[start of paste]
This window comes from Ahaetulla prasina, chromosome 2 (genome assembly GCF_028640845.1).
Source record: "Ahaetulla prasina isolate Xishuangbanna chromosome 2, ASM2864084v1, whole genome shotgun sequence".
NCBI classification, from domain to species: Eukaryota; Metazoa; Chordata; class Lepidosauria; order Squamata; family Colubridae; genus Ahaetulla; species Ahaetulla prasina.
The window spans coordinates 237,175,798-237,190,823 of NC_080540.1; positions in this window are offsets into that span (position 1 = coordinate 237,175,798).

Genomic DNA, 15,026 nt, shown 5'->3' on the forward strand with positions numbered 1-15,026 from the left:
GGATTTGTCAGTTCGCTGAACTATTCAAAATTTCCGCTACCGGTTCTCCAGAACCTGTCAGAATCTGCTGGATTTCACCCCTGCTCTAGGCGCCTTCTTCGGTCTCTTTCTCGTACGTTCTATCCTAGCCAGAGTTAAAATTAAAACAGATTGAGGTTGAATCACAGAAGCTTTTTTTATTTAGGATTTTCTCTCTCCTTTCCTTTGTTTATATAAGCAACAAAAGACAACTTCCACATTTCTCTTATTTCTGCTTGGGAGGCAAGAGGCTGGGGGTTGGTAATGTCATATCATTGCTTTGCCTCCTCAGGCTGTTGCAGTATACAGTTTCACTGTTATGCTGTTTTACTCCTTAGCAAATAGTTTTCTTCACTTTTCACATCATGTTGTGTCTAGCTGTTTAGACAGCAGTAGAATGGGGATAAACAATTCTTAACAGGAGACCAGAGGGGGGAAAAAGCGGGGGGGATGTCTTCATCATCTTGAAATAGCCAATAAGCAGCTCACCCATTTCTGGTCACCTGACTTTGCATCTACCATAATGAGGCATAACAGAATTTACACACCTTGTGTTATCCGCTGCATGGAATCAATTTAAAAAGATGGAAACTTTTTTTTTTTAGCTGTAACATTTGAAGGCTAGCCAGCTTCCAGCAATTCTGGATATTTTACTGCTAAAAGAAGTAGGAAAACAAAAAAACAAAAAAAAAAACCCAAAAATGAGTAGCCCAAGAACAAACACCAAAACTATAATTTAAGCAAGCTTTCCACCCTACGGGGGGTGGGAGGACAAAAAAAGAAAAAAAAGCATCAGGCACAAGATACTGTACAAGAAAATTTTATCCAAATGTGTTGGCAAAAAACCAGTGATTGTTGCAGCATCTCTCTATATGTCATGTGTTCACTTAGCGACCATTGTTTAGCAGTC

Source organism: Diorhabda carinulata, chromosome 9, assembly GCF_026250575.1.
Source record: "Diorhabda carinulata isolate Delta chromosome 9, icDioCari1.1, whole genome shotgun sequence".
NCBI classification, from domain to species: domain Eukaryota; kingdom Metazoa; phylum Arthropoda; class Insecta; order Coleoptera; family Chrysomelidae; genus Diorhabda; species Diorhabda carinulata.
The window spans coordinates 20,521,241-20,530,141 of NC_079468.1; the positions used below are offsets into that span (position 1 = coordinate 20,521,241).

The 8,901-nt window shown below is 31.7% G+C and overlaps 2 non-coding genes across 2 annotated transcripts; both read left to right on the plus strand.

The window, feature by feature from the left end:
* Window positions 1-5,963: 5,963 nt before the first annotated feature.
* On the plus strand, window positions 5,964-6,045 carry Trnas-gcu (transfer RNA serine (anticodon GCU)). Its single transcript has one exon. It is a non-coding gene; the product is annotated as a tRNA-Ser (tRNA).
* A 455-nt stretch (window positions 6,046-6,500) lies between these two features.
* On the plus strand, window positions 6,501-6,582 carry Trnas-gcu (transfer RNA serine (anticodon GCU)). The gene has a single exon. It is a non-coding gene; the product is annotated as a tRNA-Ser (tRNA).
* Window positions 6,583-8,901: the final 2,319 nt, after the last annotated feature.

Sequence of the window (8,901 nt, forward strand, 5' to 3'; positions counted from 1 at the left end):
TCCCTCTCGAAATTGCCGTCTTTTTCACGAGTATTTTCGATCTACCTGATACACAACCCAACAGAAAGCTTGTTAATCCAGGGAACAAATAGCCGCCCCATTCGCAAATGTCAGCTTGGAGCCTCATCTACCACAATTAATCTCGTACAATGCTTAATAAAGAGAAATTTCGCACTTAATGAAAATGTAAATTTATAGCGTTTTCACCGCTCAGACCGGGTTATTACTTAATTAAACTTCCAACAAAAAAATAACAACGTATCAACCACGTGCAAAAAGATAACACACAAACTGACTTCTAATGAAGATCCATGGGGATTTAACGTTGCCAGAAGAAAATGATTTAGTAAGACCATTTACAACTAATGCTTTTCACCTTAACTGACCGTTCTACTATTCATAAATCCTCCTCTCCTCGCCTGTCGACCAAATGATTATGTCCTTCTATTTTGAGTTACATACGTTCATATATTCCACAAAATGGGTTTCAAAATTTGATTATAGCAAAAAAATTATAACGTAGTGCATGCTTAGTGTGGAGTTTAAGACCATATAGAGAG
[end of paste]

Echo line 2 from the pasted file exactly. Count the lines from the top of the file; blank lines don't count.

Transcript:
Source record: "Ahaetulla prasina isolate Xishuangbanna chromosome 2, ASM2864084v1, whole genome shotgun sequence".